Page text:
What is it that attracts an audience within any presentation? Are they the slides? Or is it the speaker? Or is there something else that is the sum of all parts: the audience themselves, the speaker, and the slides? We may all have been speakers at one occasion or another but we have also been part of an audience -- and do all successful presentations have a quality about them that we remember long after the presentation was over? If you think carefully about all successful presentations that linger in your thoughts, then there has to be a common thread that strings through all of them -- and that has to be the charisma of the speaker!
In a previous tutorial, you have learned how you can edit points (vertexes) of a selected shape to alter its structure. These vertexes let you control how a shape looks -- but sometimes you might find it difficult to edit a certain segment in a shape because there are no vertexes (points) available to manipulate -- or maybe there are far too many points! PowerPoint provides a simple solution for this problem -- you can add and delete vertexes from a shape. In PowerPoint terminology, the terms vertex and point are often used interchangeably.
Do you want to be more influential in your meetings and presentations? Consider doing these behaviors so that you are on top of the content as well as your presenting style. Get approval of the content: Talk to people who know the audience, and find out the interests of the audience. Talk to at least two people just to be sure you are getting accurate advice.
Dynamic Content transitions are new transition effects in PowerPoint 2010 (these also work in PowerPoint 2011 for Mac). When these transitions are applied to your slide, the actual transition occurs on all areas of the slide except the backgrounds. This makes your content move independently on and off the screen. PowerPoint 2010 provides seven different transition effects within the Dynamic Content category -- do experiment with these options for direction and timing to create some great looking presentations.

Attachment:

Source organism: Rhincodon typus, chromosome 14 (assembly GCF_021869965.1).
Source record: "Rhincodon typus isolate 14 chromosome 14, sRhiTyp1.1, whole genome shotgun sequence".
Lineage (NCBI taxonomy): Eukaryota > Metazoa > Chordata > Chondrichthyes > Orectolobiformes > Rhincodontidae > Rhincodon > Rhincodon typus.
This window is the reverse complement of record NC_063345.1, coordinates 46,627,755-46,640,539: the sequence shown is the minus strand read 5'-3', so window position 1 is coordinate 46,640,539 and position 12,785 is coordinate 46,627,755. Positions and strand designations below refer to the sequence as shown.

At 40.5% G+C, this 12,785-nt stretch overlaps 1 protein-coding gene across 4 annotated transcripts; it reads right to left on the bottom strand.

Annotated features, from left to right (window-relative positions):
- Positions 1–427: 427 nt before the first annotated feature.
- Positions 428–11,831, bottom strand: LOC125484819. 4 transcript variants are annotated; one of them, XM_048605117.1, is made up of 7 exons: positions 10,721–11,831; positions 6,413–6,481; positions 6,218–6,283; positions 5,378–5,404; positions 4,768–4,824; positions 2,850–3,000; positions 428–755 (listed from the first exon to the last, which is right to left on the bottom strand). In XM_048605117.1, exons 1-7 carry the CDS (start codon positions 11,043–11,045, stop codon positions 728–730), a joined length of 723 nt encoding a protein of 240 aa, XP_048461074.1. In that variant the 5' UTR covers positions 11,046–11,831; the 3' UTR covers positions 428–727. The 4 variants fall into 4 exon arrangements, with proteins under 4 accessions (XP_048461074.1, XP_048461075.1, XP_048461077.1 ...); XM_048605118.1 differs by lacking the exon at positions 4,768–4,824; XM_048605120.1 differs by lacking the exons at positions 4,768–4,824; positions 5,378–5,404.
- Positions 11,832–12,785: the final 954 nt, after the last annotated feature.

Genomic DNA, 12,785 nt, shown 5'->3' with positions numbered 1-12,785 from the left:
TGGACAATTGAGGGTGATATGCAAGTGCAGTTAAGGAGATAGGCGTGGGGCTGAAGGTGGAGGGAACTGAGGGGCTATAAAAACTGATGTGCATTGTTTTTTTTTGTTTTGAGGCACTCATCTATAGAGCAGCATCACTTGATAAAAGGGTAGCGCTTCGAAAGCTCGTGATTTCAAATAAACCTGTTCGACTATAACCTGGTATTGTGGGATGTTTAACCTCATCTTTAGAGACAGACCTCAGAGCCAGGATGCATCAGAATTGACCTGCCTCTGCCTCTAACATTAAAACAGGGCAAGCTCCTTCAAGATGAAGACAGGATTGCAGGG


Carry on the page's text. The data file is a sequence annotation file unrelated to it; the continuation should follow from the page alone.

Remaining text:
These Valentine mobiles are suspended from a rope, and are freely moving pendulum-like in the air with random speeds and directions. All the heart mobiles you see are Theme aware so that their fills change when you apply a new Theme. In addition, we used animation sparingly, yet effectively to create this effect – the entire slide uses just the Spin animation and nothing else! And while this entire animated slide was created in PowerPoint 2010, it should work just fine in PowerPoint 2007 for Windows and PowerPoint 2008/2011 for Mac. All animations are set to repeat indefinitely so that the hearts keep moving until you navigate to the next slide.
In an attention-deficient, entertain-me-now, wait-while-I-post-that-on-my-Facebook-page kind of world, the typical business presentation is lame. Professional speaker, trainer, coach, tweeter and blogger Kelly Vandever works with organizations who want to take their strategic business presentations from Lame to Fame! In this conversation, Kelly discusses visible changes in the world of presentations, and the use of Twitter as a means to interact with their audience.
When you insert any of the shapes available in PowerPoint, you are not limited to what their default appearance looks like. You can change a rectangle to a rhombus, or even edit a curved or freeform line differently. You can do this by using the Edit Points option -- this almost makes PowerPoint a drawing program that provides you the option to play with vertexes (points), handles, etc. -- very similar to what you would do in Adobe Illustrator. A vertex is a point within the outline of any shape that can be dragged or edited to change the appearance of the shape.
AKVIS Refocus is an Adobe Photoshop compatible plug-in that improves sharpness of out-of-focus images. You can also use AKVIS Refocus on images which are sharp enough, to create special effects and draw attention to certain details, so as to create selective focus. Refocus is from AKVIS, a company based in Russia that specializes in graphic programs. Apart from Refocus, AKVIS also creates other Photoshop compatible plug-ins like Retoucher, Chameleon, MultiBrush, Sketch, Enhancer, Decorator, Coloriage, MakeUp, etc.